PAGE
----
In May we asked “Will Fear or Greed Prevail During the Trump Administration?” It seems that since the spring, both fear and greed are riding high. Risk-on assets (stocks) and risk-off assets (gold & silver) have done quite well with the stock market and gold both logging healthy gains. The biggest loser has been the U.S. Dollar. The Dollar Index* has shed more than 10% since the beginning of the year.
The first seven months of the Donald Trump Presidency have provided a fair amount of drama. Trump faced election recounts in three states, battled Congress to get his cabinet approved, accused former President Obama of spying on him, faced an investigation into the role of Russia in the 2016 presidential campaign that included the appointment of a special prosecutor after Trump fired FBI director James Comey, sent missiles into Syria, threatened North Korea with fire and fury, blamed “both sides” for the disturbance in Charlottesville involving Antifa and white nationalists and ordered a surge in Afghanistan.
All the while, the President continued his incessant tweeting, many of which have been aimed at the “fake news” media. Such tweeting has kept Mr. Trump’s mercurial personality at the center of attention. For historians, each chapter in the presidency of Donald Trump will contain plenty of contemporaneous editorializing in the form of the President’s tweets on events as they unfolded, or in some instances were initiated by the President himself.
Against the foregoing catalogue of events, Trump has used twitter to battle Democrats and Republicans alike while always retaining enough energy to turn some fire on the media. While some may find the President’s tweets amusing, (recall the President’s tweet of a mocked-up video showing him taking down rival “CNN”) his opponents have not been amused and view such tweeting as unhinged and even worthy of impeachment.
All the while, the stock market has shrugged off the real and imaginary drama surrounding Donald Trump’s presidency.
Fear AND Greed?
One main reason for the initial run up in the stock market for the first few months of Trump’s presidency was the narrative that Trump would push through tax reform and infrastructure spending, including a wall along the U.S. southern border with Mexico. While neither have materialized, the stock market has continued to rise, with the Dow Jones Industrial Average soaring to over 22,000 in mid-August. The Dow opened 2017 at around 19,880.
Gold, often a barometer of the fear in markets, has clocked in a more than double digit percentage point performance. The price of gold has risen from about $1150 an ounce at the beginning of the year to over $1310 an ounce in late August, a gain of about 14%. While the price of gold has a cumulative gain, it has not been a steady trajectory. Gold has risen and fallen more than $50 during 2017 in just a couple of weeks or less.
Gold and the dollar have moved in opposite directions in 2017.
The Delicate Balance of Fear and Greed
Fear and greed often exist in a healthy equilibrium that prevents either risk-on or risk-off assets from gaining the upper hand. In 2017, the stock market has risen pretty much in a straight line with no major sustained dip in the value of the Dow Jones Industrial Average. In contrast, the price of gold has risen, even more than the Dow, but not in a straight line.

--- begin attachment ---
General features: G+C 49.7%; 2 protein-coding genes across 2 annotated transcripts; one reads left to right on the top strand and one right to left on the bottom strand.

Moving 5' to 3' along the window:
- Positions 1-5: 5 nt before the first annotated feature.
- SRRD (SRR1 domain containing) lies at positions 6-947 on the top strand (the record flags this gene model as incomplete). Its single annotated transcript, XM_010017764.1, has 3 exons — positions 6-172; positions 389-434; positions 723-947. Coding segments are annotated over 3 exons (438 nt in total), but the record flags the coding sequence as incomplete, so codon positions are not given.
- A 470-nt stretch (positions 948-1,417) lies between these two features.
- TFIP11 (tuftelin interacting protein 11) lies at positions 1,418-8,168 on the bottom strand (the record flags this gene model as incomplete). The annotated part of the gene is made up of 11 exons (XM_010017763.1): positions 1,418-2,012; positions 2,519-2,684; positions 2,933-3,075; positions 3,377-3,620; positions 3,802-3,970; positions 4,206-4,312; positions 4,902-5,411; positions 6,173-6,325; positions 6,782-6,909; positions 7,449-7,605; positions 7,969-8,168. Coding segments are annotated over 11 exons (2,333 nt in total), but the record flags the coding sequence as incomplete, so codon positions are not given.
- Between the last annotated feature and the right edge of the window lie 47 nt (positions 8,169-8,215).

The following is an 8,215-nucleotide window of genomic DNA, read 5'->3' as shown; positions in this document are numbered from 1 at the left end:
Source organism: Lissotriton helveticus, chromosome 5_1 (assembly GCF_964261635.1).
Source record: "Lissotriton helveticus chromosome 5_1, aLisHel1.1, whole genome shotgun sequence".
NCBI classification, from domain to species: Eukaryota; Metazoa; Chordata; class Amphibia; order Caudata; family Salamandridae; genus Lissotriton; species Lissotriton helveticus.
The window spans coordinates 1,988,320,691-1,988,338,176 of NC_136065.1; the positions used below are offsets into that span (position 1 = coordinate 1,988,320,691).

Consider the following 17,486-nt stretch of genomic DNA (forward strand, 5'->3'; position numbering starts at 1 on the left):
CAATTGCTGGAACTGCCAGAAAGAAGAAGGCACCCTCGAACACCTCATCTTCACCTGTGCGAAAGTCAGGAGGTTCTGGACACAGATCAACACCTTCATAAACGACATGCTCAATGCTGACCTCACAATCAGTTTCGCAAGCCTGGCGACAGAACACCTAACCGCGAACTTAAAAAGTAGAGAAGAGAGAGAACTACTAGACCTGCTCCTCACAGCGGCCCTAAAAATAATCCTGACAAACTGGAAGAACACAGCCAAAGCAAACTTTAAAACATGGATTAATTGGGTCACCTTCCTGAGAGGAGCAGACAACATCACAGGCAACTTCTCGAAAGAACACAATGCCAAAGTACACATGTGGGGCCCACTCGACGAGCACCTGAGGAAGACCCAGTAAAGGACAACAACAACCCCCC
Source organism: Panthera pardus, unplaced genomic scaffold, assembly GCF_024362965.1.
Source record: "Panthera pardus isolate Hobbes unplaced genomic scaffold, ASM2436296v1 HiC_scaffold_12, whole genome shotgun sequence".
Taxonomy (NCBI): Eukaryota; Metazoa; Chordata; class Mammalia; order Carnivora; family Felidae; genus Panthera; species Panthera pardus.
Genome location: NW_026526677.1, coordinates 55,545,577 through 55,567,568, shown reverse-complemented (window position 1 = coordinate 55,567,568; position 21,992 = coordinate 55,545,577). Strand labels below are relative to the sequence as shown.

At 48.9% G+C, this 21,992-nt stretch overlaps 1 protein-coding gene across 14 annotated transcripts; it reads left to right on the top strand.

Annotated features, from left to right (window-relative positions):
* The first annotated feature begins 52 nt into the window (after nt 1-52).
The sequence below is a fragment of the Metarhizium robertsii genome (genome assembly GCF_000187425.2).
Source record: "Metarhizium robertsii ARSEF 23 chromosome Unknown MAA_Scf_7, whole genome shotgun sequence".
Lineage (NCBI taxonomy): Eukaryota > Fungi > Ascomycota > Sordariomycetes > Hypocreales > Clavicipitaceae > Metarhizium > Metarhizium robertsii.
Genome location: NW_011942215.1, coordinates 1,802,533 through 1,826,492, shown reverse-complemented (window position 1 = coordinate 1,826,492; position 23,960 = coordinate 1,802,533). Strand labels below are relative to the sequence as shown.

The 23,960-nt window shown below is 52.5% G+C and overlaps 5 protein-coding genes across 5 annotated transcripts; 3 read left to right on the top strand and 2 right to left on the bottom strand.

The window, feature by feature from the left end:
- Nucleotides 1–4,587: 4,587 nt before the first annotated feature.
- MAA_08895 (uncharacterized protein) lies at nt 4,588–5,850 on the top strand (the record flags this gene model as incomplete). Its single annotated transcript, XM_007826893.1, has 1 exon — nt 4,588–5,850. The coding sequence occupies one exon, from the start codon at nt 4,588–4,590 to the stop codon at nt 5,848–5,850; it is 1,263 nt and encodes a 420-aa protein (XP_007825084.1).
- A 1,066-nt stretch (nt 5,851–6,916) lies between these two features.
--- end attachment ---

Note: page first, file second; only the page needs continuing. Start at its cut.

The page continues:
Over the past fifty years, there have been periods where the Dow and gold have risen in tandem. During these periods, one or the other eventually gained the upper hand and continued higher, while the other headed lower. For example, in 2007-08 after a few years of sustained rises of both the Dow and the price of gold, the Dow fell and gold roared higher. From 2009 to mid-2011, the Dow and the price of gold rose. Then in 2011 the price of gold fell and the Dow continued to rise. Since the end of 2015, the Dow and gold have been rising together.
The issue facing investors is whether fear or greed will prevail in 2017, or whether they will continue to peacefully co-exist.
Cognac, a Risk-On Indicator
Sales of luxury goods generally increase during periods when risk-on investing predominates. Over the past three years as the stock market has risen, so have sales of cognac. The world’s leading cognac producer, Hennessy noted earlier in this year that as a result of increased sales volumes of 15-20% over the past three years (a period of risk-on investing), there may be issues of availability later this year given consistently strong demand of its products, especially Hennessy V.S. cognac. Shortages and rationing of Hennessy cognac are starting to be reported across the country.
Will the diminishing stocks of cognac be enough to satisfy demand the rest of the year? Or are they destined to run out around the same time when the risk-on stock market appetite that has fueled a nine year bull market in stocks also becomes sated?
* The US Dollar Index tracks the US dollar vs. the Euro, the Japanese Yen, the British Pound, the Canadian Dollar, the Swedish Krona and the Swiss Franc. The Euro comprises nearly 58% of the index.
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This article by BGASC is not, and should not be regarded as, investment advice or as a recommendation regarding any particular course of action.